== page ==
Reason Why Some Pandesal (Bread) are Tough

I usually got disappointed when the pandesal (bread) I bought was tough, as in makunat. I cannot judge whether the bread is tough or not before buying. Based on my experience, all pandesal that I bought are soft while still warm. Then some of them got tougher when cold.

I avoid buying from vendors and bakeries who sells tough bread. They should have a strict quality control to maintain product quality.

After spending a couple of minutes googling, I found out that adding too much flour during dough kneading will result in a dry, tough and flavorless bread. The dough should be kneaded for 8 to 10 minutes in order to have a silky smooth texture.

Some amateur bread makers do not have enough knowledge on baking. They should continue educating themselves to have a delectable and salable bread of uniform quality.

a half eaten pandesal bread

update June 2018

It turned out that most pandesal bread are made that way. It is baked for the masses. Competition is steep. It should be made as cheap as possible. The other thing. It is meant to be eaten while still hot. A traditional complement to early morning coffee. The hot coffee taste awful when gotten cold and so as the pandesal bread.  The same case for ice cold coffee after losing its chill.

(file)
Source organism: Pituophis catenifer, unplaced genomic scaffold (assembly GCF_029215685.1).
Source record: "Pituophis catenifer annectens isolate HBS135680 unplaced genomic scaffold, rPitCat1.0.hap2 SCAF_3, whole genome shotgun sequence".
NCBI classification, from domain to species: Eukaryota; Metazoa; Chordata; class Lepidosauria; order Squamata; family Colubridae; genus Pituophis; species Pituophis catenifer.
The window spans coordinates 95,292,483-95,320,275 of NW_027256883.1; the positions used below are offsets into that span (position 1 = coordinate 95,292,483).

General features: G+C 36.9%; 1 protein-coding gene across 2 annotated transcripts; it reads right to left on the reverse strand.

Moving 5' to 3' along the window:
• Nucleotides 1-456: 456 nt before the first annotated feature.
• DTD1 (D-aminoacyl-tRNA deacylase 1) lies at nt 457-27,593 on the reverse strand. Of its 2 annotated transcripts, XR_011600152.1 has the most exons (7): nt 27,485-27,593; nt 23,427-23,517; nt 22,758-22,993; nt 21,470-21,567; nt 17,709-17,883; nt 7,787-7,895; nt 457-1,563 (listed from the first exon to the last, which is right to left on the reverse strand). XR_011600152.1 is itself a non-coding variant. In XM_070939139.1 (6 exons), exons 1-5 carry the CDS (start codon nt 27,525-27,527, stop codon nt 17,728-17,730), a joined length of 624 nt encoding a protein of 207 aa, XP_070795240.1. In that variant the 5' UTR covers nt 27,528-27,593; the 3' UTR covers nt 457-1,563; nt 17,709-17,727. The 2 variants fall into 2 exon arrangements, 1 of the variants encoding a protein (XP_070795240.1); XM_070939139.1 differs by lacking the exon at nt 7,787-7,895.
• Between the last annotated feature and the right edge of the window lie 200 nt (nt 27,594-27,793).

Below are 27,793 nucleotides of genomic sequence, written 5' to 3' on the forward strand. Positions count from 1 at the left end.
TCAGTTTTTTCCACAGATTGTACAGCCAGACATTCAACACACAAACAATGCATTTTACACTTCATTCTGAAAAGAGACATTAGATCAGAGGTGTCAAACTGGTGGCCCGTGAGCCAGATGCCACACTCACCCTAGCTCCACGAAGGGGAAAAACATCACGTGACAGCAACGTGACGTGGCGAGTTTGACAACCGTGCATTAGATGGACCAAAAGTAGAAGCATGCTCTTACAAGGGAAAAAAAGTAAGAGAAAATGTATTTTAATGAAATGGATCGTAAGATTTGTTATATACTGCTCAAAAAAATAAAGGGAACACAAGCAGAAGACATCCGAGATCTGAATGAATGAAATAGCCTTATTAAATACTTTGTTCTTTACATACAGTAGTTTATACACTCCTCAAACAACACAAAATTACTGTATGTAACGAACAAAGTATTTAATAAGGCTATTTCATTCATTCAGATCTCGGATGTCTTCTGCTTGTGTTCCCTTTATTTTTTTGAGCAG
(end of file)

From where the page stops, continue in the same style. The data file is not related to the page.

There is no real reason to make its good quality last longer.  The shelf life is right after baking until the time it got cold. Bakery owners and rolling vendors keep them in thick Styrofoar boxes to prevent heat escape, until the time it reaches customers wanting breakfast.

Base on my experience, vendors are shouting as early as 4:30 am. Late birds at about 5 am. All commodities are sold before dawn, about 5:30 to 6 am. Those who wake up late have no choice but cook rice based breakfast. Or, buy other bread choices made for the rest of the day.  Lucky if there are excess pandesal bread for you. However, the probability of getting cold though bread is high. Like in my case, of course.

The old paper bag ( supot ) is considered the best packaging. The series of actions are buy, quick eat and discard the paper. Our endless desire for convenience lead to the production and mass use of plastic sando bags. You know what I mean. It added lots of waste to our surroundings. Thanks to plastic ban. The bad deed put to halt. Cellophane bag, because it is paper, is a more acceptable alternative.

For your next pandesal, make sure what you get is hot and eat it while still hot.

Marvin is the lead chocolate maker of Ben and Lyn Chocolate Inc. Has strong background in food research and development. Occasionally conducts training and lectures. Lecturer of Cocoa Foundation of the Philippines. Do coaching and consultancy services on his free time.

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